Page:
When theorists get bored, they cook up ideas for what dark matter could be, and more importantly, how we could detect it. The next level up on the scale of interesting dark matter theories says that the substance can occasionally talk to normal matter via the weak nuclear force. That idea motivates dark matter experiments and detectors around the world today.
But still, that scenario assumes there are still only four forces of nature. If dark matter is a previously unseen kind of particle, then it's perfectly reasonable to suggest (because we have no idea if we're right or not) that it comes packaged with a previously unknown force of nature — or maybe a couple, who knows? This potential force might let dark matter talk only to dark matter, or it might intertwine dark matter and dark energy (which we also don't understand), or it might open up a new communication channel between the normal and dark sectors of our universe.
Rise of the dark photon
One proposed communication portal between the light and dark realms is something called a dark photon, analogous to the familiar (light) photon of the electromagnetic force. We don't get to see or taste or smell the dark photons directly, but they might intermingle with our world. In this scenario, dark matter emits dark photons, which are relatively massive particles. This means they have effects over only a short range, quite unlike their light-bearing counterparts. But occasionally, a dark photon could interact with a regular photon, changing its energy and trajectory.
This would be a very rare event; otherwise, we would've noticed something funky going on with electromagnetism long ago.
So, even with dark photons, we wouldn't be able to see the dark matter directly, but we could sniff out the existence of the dark photons by examining gobs of electromagnetic interactions. In a tiny fraction of those gobs, a dark photon could "steal" energy from a regular photon by interacting with it.
But like I said, we need gobs of interactions. It just so happens that we've built giant Machines of Science to produce exactly that, so we're in luck.
In the arXiv paper, physicists reported their results after examining three years' worth of data from the Super Proton Synchrotron, the second-largest particle accelerator at CERN. For this experiment, the scientists smashed the protons against the subatomic equivalent of a brick wall and looked at all the pieces in the aftermath.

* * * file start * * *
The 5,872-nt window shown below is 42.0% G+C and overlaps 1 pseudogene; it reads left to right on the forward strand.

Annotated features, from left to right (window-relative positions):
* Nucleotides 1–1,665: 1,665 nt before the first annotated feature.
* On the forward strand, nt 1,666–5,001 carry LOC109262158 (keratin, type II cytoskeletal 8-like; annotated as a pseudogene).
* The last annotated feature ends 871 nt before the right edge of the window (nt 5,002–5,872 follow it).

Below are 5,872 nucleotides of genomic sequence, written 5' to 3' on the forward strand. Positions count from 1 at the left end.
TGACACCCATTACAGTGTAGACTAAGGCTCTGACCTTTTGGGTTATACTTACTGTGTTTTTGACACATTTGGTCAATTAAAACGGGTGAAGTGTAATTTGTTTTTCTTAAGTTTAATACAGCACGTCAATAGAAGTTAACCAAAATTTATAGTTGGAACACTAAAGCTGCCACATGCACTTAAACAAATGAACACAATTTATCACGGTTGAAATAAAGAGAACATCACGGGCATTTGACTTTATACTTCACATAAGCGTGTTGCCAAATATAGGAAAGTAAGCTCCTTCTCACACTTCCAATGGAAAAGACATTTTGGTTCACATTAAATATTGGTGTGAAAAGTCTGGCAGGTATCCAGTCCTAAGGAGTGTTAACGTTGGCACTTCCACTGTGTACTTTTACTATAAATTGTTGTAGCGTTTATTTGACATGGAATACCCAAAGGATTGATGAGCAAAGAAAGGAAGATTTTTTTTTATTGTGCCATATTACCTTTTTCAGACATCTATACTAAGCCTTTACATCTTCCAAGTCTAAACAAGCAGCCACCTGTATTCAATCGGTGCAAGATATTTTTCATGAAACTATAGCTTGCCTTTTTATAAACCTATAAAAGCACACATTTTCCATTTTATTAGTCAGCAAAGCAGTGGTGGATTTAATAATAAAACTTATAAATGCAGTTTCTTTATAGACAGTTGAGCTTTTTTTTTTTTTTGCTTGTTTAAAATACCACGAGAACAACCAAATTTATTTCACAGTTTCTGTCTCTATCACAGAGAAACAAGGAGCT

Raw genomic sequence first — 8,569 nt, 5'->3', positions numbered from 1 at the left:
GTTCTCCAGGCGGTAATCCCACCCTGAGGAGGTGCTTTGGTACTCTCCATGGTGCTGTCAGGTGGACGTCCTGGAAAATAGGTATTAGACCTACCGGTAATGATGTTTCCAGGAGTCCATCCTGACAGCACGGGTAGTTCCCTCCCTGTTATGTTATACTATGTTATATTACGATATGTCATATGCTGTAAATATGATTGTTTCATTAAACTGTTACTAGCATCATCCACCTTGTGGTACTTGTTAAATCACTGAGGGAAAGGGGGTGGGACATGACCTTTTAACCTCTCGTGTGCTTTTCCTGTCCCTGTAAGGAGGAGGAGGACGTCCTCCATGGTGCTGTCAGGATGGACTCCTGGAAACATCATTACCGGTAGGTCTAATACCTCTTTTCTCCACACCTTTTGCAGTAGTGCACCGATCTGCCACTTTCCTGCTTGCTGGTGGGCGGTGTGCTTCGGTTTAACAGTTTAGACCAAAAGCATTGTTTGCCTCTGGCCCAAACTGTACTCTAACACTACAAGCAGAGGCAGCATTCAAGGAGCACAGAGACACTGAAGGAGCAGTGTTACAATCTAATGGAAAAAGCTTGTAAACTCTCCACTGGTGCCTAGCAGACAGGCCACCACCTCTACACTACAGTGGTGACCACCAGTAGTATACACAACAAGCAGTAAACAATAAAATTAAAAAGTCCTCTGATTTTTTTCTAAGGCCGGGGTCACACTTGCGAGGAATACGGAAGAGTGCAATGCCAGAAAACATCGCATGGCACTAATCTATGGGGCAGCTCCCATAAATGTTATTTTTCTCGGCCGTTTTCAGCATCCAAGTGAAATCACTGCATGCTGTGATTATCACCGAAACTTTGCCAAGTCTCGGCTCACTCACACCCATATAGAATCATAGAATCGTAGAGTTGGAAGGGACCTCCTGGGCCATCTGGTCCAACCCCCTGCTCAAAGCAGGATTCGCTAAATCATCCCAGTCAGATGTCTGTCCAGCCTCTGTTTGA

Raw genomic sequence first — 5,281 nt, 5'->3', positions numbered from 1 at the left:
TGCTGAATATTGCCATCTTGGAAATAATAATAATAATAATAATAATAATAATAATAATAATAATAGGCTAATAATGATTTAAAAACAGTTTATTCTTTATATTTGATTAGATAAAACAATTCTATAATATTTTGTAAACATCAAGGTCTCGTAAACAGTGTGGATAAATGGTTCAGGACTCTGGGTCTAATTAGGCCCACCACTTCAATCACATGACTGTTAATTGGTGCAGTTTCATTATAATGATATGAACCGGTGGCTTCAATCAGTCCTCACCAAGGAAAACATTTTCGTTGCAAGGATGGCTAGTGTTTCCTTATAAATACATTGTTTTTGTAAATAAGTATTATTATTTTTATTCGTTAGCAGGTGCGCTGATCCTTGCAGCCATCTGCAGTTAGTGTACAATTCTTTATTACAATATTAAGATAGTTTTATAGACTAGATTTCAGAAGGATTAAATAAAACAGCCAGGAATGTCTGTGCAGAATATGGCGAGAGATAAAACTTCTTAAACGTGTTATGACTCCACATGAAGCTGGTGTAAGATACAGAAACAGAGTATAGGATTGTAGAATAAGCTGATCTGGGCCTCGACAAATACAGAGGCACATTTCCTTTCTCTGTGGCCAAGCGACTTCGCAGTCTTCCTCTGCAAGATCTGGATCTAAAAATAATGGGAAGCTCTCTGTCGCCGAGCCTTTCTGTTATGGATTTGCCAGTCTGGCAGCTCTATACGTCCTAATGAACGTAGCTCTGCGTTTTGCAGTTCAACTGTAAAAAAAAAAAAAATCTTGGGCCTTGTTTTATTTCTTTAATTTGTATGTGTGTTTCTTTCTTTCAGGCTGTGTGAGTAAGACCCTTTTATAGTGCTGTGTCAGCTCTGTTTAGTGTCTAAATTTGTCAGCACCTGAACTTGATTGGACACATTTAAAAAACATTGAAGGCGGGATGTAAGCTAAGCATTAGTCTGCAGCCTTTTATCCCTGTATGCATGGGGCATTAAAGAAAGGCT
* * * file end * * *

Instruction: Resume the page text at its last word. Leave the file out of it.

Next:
In the wreckage, the researchers found electrons — lots of them. Over the course of three years, scientists counted over 20 billion electrons with energies over 100 GeV. Because electrons are charged particles and like to interact with each other, the high-energy electrons in this experiment also spawned a lot of photons. If dark photons exist, then they should sometimes interact with and steal energy from one of the regular photons, a phenomenon that would show up in the experiment as a lack of light.
This search for dark photons came up empty — all normal photons were present and accounted for — but that doesn't entirely rule out the existence of dark photons. Instead, it places limits on the allowable properties of these particles. If they do exist, they would be low energy (less than a GeV, based on the results of the experiment) and would only rarely interact with regular photons.
The search for dark photons continues, however, with future runs of the experiment set to home in even further on this proposed creature of the subatomic world.
Read more: "Dark Matter Search in Missing Energy Events With NA64"
Paul M. Sutter is an astrophysicist at The Ohio State University, host of "Ask a Spaceman" and "Space Radio," and author of "Your Place in the Universe."
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Original article on Live Science.
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Paul M. Sutter is a research professor in astrophysics at SUNY Stony Brook University and the Flatiron Institute in New York City. He regularly appears on TV and podcasts, including "Ask a Spaceman." He is the author of two books, "Your Place in the Universe" and "How to Die in Space," and is a regular contributor to Space.com, Live Science, and more. Paul received his PhD in Physics from the University of Illinois at Urbana-Champaign in 2011, and spent three years at the Paris Institute of Astrophysics, followed by a research fellowship in Trieste, Italy.